Budget 2020: Transport & Logistics predictions

Sean Turner

Sean Turner – Transport & Logistics specialist

The UK is navigating an uncertain Brexit transition period, that makes it essential the UK’s Transport and Logistics sector has support from fiscal incentives, to promote investment.

Despite the Confederation of British Industry (CBI) announcing a “welcome lift in business confidence” at the start of 2020, the Government must not neglect the needs of SME businesses, which form the backbone of the UK economy.  

The industry expects the chancellor to continue the freeze on fuel duty in the forthcoming budget statement on 11 March 2020. Although, this is unlikely to placate the industry at a time when administrative pressures are mounting.

The administrative burden on transport operators involved in cross-border activities is mounting as the industry prepares for the realities of Brexit. To alleviate this pressure, the Government should reset the timetable for the introduction of the new Customs Declaration Service, which according to the most recent round of IT tests, is not yet ready to go live.

The latest information suggests that the current CHIEF system could be phased out as early as September 2020, although this could be postponed beyond this date and operators are concerned that they won’t have access to right software to process declarations. There is growing consensus that the current CHIEF to CDS migration schedule set by HMRC is unachievable.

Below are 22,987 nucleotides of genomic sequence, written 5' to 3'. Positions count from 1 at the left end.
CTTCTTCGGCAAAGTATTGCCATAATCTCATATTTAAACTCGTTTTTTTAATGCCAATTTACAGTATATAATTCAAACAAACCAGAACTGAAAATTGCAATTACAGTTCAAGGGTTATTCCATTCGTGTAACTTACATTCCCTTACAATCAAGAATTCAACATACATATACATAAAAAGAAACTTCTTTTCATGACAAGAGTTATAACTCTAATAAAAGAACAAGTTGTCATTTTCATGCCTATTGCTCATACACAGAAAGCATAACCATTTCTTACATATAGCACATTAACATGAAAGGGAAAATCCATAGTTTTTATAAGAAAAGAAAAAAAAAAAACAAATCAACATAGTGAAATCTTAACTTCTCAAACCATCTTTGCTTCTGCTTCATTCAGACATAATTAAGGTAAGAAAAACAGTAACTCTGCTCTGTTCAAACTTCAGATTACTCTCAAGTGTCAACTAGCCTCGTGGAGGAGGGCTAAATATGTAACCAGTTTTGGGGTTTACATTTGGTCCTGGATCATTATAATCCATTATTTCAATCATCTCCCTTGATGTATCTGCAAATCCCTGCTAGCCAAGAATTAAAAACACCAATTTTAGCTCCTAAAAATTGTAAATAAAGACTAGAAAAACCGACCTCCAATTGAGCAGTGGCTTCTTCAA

Fiscal Incentives

pound sign

The Chancellor may need to consider new fiscal incentives if the freight and logistics industry is going to get through Brexit unscathed.

Businesses in the sector are concerned that they lack access to skilled people capable of providing customs declaration services. After Brexit, this skills shortage could severely impact the industry, as the volume of customs declarations (c. 55 million per year) could increase five-fold.

The Government has already introduced grants to subsidise the training of customs declaration specialists by businesses or industry intermediaries. However, more could be done in this area – for example, a targeted fiscal incentive could be introduced, making any capital investment by operators in training initiatives tax deductible.

Posted in News, Transport & logistics